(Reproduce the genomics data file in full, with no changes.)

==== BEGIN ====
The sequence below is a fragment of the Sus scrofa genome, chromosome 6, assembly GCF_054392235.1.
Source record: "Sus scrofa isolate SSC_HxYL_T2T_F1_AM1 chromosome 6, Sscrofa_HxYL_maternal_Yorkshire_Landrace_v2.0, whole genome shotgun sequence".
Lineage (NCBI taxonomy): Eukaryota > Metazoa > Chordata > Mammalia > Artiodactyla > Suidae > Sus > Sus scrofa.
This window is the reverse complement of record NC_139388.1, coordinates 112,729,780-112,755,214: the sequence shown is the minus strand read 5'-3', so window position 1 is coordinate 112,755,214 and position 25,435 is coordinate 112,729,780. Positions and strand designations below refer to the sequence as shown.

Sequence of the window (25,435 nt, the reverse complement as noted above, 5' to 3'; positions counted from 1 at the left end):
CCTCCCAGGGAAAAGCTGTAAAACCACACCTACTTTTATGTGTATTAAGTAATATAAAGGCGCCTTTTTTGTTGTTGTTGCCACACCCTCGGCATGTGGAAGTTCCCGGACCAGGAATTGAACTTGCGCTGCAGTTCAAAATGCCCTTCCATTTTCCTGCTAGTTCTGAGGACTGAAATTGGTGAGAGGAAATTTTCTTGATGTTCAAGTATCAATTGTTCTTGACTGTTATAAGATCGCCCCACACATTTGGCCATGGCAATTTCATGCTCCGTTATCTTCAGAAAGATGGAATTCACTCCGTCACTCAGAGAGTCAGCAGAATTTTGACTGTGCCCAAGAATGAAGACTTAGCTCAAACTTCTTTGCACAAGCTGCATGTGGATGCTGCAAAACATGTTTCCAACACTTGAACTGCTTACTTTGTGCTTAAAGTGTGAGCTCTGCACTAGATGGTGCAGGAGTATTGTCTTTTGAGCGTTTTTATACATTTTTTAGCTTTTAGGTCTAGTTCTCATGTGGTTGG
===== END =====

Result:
The sequence below is a fragment of the Sus scrofa genome, chromosome 6, assembly GCF_054392235.1.
Source record: "Sus scrofa isolate SSC_HxYL_T2T_F1_AM1 chromosome 6, Sscrofa_HxYL_maternal_Yorkshire_Landrace_v2.0, whole genome shotgun sequence".
Lineage (NCBI taxonomy): Eukaryota > Metazoa > Chordata > Mammalia > Artiodactyla > Suidae > Sus > Sus scrofa.
This window is the reverse complement of record NC_139388.1, coordinates 112,729,780-112,755,214: the sequence shown is the minus strand read 5'-3', so window position 1 is coordinate 112,755,214 and position 25,435 is coordinate 112,729,780. Positions and strand designations below refer to the sequence as shown.

Sequence of the window (25,435 nt, the reverse complement as noted above, 5' to 3'; positions counted from 1 at the left end):
CCTCCCAGGGAAAAGCTGTAAAACCACACCTACTTTTATGTGTATTAAGTAATATAAAGGCGCCTTTTTTGTTGTTGTTGCCACACCCTCGGCATGTGGAAGTTCCCGGACCAGGAATTGAACTTGCGCTGCAGTTCAAAATGCCCTTCCATTTTCCTGCTAGTTCTGAGGACTGAAATTGGTGAGAGGAAATTTTCTTGATGTTCAAGTATCAATTGTTCTTGACTGTTATAAGATCGCCCCACACATTTGGCCATGGCAATTTCATGCTCCGTTATCTTCAGAAAGATGGAATTCACTCCGTCACTCAGAGAGTCAGCAGAATTTTGACTGTGCCCAAGAATGAAGACTTAGCTCAAACTTCTTTGCACAAGCTGCATGTGGATGCTGCAAAACATGTTTCCAACACTTGAACTGCTTACTTTGTGCTTAAAGTGTGAGCTCTGCACTAGATGGTGCAGGAGTATTGTCTTTTGAGCGTTTTTATACATTTTTTAGCTTTTAGGTCTAGTTCTCATGTGGTTGG